While providing support for friends and loved ones dealing with traumatic experiences or mental illnesses is one of the most important ways that you can help them cope with difficult situations and distress, it can take a toll on your physical, emotional, and mental wellbeing. Only 60% of people with mental health issues receive mental health care, so family members and caregivers often provide the most support for these individuals. Mental health issues, trauma, addiction, and other struggles impact more people than just the person who is dealing with these issues. They influence friends, family, colleagues, and other people in their community. Helping others cope with their mental health problems and other issues can be incredibly stressful, and if not properly managed, this stress can lead to the “helper” developing problems of his own.
It is vital for caregivers, friends, and family members who are helping others through situations and issues that cause distress to practice self-care and healthy stress management. While self-care looks different for everyone, one of the best ways that anyone can make sure they are taking care of themselves when they are helping others is to visit a mental health professional.
Many people wrestle with the idea of seeking help or taking time for themselves when they are helping their friends and family members because they believe that the other individual has a more immediate or severe need. Often times, these helpers will say they will get help managing their stress after they get their loved one the help they need first. While this idea is honorable, it is not effective, and it can actually be detrimental for both the helper and the person being helped.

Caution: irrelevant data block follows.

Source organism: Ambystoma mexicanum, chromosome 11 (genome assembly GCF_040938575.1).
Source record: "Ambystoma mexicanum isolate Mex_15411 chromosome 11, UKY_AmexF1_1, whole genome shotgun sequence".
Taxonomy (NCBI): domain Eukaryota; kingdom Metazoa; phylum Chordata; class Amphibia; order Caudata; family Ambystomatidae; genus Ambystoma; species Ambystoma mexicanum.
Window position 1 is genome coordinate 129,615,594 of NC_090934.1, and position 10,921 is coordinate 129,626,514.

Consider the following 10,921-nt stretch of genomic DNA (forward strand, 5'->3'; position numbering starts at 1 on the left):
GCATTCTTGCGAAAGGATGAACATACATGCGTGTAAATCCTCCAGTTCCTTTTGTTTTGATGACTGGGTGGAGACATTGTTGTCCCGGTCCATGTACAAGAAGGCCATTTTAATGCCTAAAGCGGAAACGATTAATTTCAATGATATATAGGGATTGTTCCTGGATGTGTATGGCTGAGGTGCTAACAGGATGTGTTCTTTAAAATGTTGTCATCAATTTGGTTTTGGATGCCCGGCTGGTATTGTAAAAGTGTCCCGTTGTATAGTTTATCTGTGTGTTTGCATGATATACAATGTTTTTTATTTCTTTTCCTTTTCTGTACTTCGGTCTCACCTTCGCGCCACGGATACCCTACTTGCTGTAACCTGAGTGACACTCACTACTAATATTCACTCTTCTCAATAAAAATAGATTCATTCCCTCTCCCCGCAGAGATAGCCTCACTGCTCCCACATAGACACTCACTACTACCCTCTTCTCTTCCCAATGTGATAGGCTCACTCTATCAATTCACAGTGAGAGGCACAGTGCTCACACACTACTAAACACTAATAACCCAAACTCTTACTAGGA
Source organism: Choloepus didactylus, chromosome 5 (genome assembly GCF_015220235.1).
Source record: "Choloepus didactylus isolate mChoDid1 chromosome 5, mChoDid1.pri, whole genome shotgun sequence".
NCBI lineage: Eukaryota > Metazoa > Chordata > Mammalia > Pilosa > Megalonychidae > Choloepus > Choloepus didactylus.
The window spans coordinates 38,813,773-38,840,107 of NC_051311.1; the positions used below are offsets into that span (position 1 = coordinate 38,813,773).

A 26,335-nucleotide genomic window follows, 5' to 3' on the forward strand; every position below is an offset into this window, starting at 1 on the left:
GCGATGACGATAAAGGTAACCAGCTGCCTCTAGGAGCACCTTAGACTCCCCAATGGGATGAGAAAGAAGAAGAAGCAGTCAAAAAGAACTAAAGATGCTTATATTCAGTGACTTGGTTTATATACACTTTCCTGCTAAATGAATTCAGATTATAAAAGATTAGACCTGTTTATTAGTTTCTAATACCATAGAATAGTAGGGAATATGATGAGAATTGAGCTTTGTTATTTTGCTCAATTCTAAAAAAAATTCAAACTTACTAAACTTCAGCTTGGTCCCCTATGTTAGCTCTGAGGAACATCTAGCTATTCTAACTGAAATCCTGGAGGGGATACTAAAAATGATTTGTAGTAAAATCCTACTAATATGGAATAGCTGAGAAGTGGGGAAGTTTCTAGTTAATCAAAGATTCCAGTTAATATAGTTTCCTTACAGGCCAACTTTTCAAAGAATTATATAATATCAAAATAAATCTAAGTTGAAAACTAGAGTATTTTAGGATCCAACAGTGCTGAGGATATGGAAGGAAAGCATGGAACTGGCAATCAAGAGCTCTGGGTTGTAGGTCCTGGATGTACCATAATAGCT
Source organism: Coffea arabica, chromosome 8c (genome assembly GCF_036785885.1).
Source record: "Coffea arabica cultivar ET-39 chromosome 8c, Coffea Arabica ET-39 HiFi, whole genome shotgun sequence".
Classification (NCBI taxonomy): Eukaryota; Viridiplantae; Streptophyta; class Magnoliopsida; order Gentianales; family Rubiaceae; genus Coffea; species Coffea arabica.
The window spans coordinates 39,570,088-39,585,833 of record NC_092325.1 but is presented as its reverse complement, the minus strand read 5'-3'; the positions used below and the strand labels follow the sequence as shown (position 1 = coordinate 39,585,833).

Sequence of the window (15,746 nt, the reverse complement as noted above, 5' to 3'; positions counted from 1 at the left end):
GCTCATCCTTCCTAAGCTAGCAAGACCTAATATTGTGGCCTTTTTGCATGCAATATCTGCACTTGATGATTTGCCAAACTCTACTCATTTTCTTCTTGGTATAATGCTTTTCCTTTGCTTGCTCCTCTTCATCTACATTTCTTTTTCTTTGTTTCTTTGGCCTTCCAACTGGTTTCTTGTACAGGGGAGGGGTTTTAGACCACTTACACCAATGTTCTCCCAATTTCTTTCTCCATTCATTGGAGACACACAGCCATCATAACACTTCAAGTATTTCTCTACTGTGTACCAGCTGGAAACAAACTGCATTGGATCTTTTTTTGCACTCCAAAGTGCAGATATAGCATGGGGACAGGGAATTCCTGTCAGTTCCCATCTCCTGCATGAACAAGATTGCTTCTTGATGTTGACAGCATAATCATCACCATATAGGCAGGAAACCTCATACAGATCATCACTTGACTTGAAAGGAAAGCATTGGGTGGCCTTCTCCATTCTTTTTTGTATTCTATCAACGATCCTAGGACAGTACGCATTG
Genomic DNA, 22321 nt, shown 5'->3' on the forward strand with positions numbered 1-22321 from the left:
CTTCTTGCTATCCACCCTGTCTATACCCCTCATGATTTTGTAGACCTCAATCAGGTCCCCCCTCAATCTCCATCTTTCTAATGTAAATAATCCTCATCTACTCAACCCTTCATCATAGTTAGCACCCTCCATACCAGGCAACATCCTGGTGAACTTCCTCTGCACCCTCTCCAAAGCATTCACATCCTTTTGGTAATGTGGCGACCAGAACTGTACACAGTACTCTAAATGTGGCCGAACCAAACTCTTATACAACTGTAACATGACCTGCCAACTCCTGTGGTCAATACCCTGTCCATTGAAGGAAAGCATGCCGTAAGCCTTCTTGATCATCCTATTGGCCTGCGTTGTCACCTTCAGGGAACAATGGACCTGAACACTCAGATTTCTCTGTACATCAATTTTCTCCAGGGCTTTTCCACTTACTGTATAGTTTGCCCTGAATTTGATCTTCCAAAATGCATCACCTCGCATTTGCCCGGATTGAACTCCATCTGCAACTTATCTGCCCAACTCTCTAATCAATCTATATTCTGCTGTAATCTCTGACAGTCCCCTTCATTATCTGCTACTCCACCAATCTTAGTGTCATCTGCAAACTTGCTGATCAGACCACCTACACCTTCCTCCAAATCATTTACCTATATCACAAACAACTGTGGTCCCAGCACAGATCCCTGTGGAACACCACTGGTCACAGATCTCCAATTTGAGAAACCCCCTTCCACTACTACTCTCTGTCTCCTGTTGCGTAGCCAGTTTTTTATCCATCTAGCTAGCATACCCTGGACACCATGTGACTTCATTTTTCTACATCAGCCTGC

If you have ever flown on an airplane, you are familiar with the safety demonstrations that encourage you to put your own oxygen mask on first before helping others in case of emergency. This instruction is stated because if someone loses consciousness trying to assist someone else, then neither person will be safe. This same idea applies to those people who try to provide care and support for their partner, friend, or family member without taking care of themselves first. If you are suffering yourself, then you will not be able to give adequate assistance to your loved one, which means that you will both struggle. When you are helping someone who is dealing with a severe problem, practice self-awareness and set aside time to seek help for yourself if you are exhibiting signs of distress.
Signs A Helper Might be in Distress
There are several signs that might indicate that a helper is in distress. Here are some of the most common indicators:
If you notice that you are experiencing increased levels of anxiety, your caregiving situation might be causing you distress. Symptoms of anxiety include constant or overwhelming fear and worry, sleep issues, shortness of breath, and panic. Severe anxiety can get in the way of your daily life and prevent you from helping others effectively, so it is important for you to look for these symptoms and get help if needed.
Irritability and Anger
If you find yourself more susceptible to anger, outbursts or general irritation, you may be struggling to manage high levels of stress and anxiety. Keep track of your mood and make note of any drastic changes regarding anger or irritation.
Fixating on the Problem
If supporting your loved one through a challenging time begins to preoccupy all of your thoughts, it is time for you to step back and consider seeking some help. Do not allow yourself to fixate on the situation or the problem your loved one is facing. If you start to focus on their problem instead of helping them as a person, you might be feeling distress. Address these concerns before you become resentful or unable to provide further support.
Putting Others Needs Before Your Own
While being selfless is an honorable trait, the needs of others should not come before your own wellbeing. If the time and energy you spend caring for someone is negatively influencing your mental, physical, or emotional health, you need to take a break so that you can take care of yourself. Find a therapist or support group that will help you cope with this stressful period in your life so that you can be better equipped to help others around you.
For more information on how to cope with specific psychological conditions, visit Dr. Syras Derksen.